Furthermore, in accordance with the second embodiment of this invention, SDRAM loads the lower Y address signal to the counter 91 for the sequential mode and load (#0) for the interleave mode in synchronizing with timing which sets /CAS (column address strobe), which is applied to SDRAM, to Row by the control signal of the instruction memory 90. Note that the actual timing relation is generated based on the output signal from the memory to be measured. The counter 91 in the address generator increments by one in synchronizing with SDPAM, which generates the burst address in itself by the clock input. This increment of one results in the insertion of a burst address in the lower Y address identical to one generated in SDRAM. In addition, when changing the burst length on the SDRAM side during testing, data which specifies the same burst length in the address generator is set. In this way, when changing the burst type on SDRAM during testing, switching the type of the sequential mode and interleave mode is carried out by switching the select signal of the multiplexer 94 of the address generator with the control signal from the instruction memory 90. Therefore, the burst type and burst length can be changed arbitrarily during the tests of SDRAM. In addition, as the column address is generated by one of the Y address generation section 20, the program writing for the address generation becomes simpler than the conventional two Y and Z address generation sections.

BRIEF DESCRIPTION OF THE DRAWINGS

FIG. 1 is a block diagram of the address pattern generation illustrating the first embodiment of this invention.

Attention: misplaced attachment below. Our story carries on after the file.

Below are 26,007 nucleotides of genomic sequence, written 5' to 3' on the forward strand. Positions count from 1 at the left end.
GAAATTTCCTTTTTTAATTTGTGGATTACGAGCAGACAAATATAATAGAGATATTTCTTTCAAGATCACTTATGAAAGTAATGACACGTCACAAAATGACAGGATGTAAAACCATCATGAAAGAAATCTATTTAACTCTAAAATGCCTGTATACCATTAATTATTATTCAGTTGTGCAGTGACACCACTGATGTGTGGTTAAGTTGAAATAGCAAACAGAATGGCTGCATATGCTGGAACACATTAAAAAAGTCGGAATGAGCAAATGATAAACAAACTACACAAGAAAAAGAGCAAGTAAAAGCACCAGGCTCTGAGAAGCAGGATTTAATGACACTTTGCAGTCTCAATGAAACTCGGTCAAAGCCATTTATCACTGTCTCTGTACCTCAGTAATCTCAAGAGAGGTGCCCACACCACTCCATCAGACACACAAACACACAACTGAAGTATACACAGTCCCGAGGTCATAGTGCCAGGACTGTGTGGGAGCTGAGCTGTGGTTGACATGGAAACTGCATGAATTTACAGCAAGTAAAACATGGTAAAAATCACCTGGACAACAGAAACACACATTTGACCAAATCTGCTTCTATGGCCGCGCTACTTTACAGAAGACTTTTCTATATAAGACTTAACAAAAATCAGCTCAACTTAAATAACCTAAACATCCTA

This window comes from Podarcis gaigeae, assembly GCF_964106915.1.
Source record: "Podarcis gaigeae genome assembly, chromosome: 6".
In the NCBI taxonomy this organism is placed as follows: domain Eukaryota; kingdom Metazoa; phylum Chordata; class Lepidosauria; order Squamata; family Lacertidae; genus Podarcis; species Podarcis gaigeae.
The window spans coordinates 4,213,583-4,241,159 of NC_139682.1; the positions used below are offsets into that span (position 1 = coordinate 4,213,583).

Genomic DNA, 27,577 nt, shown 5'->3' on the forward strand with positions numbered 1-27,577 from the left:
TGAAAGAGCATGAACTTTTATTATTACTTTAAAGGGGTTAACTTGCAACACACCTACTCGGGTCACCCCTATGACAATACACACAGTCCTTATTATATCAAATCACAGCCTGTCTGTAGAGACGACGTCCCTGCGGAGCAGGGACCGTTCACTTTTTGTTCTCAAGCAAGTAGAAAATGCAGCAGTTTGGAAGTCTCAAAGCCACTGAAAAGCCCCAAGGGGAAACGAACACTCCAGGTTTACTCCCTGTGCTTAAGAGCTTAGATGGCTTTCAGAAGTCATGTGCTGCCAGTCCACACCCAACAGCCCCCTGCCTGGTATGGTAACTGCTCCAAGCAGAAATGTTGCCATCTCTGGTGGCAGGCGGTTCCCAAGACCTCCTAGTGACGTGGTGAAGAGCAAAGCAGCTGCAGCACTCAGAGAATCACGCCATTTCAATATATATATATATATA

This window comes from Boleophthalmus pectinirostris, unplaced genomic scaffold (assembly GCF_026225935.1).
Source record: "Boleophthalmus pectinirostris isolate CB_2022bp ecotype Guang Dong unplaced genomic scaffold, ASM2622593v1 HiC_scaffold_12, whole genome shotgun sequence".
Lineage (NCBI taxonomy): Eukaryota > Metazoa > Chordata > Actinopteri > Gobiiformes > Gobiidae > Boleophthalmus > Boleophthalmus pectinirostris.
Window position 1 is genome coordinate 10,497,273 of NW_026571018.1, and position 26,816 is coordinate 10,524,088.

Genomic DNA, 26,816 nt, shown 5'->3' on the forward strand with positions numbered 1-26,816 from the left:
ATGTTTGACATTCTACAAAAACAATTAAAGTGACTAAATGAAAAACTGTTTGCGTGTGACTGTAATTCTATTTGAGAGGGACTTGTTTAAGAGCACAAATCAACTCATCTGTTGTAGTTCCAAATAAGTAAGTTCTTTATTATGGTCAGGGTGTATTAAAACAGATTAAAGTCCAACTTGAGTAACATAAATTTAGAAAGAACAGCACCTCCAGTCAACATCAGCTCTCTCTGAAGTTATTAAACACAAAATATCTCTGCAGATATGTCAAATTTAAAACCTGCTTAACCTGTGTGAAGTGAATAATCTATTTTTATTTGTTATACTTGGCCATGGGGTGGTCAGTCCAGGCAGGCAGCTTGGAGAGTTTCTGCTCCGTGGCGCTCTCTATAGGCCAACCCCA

FIG. 2 illustrates an example of assigning the address selection at the address selector 40.

FIG. 3 is an example of the address assignments of the conversion memory 50.

FIG. 4 shows a relation of the burst length for the column address bits.

FIG. 5 illustrates a composition example of the multiplexer 60.

FIG. 6 is a block diagram of the address pattern generator by the second embodiment.

FIG. 7 shows a relation of the burst address bit (B0-B2) being inserted to the Y address bit.

FIG. 8 shows an address generation method of the sequential mode in the conventional semiconductor memory test system and a difference of the column address assignments due to the difference of the burst lengths.

FIG. 9 shows an address generation method of the interleave mode.

DETAILED DESCRIPTION OF THE PREFERRED EMBODIMENTS

The present invention is described by referring to the drawings. FIG. 1 is a block diagram of the address pattern generation illustrating the first embodiment of the present invention.

As shown in FIG. 1, the address pattern generator is composed by the address selection 40, conversion memory 50, multiplexer 60 and register 70 for control. The burst start address is generated in the Y address generation section 20 and the internal count address is generated in the Z address generation section 30.

FIG. 2 illustrates an example of assigning the address selection at the address selector 40. The address selector 40 is composed of an address pointer 41, decoder 42, registers (431, 432, 433) and multiplexers (441, 442). The registers (431, 432, 433) have the same number of bits (n) as the number of the address bits of the conversion memory 50, and selects the conversion memory address bits output from the address pointer 41 and decoder 42, and stores the selector data in each register (431, 432, 433). The conversion memory address is selected from the Y and Z addresses, and the like by selected signals (S1, S2, S3) from each register (431, 432, 433).

FIG. 3 is an example of the address assignments of the conversion memory 50. In this example, the conversion memory address (n) consists of 7 bits. Hence, the multiplexer (441, 442) is composed of 7. In this example, the operation mode control signal, which switches the sequential mode and interleave mode, is assigned in addition to the Y and Z addresses. Said operation mode control signal 780 (for example, CO) is supplied from the control register 70. Note that the address selection data of the conversion memory 50 is preset in the register prior to the testing.